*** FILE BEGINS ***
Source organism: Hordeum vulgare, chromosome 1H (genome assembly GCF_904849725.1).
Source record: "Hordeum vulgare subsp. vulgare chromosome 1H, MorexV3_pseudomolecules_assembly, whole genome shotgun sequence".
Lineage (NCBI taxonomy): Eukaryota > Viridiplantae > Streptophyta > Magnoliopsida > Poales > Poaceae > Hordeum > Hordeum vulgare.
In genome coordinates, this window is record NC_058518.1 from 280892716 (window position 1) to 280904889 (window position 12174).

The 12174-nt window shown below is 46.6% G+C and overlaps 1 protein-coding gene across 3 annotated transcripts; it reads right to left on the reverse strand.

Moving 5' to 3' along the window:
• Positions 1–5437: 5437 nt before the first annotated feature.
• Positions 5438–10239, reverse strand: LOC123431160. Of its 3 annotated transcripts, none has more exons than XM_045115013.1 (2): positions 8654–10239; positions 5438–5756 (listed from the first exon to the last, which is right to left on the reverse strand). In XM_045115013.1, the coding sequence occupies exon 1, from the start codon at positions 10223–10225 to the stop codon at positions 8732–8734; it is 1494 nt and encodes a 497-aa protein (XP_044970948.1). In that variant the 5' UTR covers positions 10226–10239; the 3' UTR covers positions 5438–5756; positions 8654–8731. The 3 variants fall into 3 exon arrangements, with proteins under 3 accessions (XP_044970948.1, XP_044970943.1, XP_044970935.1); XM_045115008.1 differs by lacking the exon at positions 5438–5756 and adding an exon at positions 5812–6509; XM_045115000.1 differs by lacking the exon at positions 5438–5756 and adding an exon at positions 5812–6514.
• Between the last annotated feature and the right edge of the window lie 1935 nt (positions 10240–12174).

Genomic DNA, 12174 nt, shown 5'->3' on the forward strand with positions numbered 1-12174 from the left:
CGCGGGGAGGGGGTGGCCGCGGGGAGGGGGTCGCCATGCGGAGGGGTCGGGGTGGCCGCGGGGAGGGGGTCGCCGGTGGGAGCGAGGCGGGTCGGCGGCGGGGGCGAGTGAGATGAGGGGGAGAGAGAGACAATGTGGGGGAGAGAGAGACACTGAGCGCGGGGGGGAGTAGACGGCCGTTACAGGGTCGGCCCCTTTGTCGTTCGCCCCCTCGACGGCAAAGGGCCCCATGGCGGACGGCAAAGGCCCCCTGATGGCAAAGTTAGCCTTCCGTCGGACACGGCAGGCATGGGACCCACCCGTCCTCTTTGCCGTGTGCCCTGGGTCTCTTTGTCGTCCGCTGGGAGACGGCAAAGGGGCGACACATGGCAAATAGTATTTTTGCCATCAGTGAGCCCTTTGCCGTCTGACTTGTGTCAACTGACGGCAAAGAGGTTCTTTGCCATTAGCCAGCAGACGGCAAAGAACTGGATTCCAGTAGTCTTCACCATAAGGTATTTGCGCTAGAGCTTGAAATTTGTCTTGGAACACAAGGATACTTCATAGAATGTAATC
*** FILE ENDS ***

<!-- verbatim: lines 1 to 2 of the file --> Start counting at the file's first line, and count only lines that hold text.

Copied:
Source organism: Hordeum vulgare, chromosome 1H (genome assembly GCF_904849725.1).
Source record: "Hordeum vulgare subsp. vulgare chromosome 1H, MorexV3_pseudomolecules_assembly, whole genome shotgun sequence".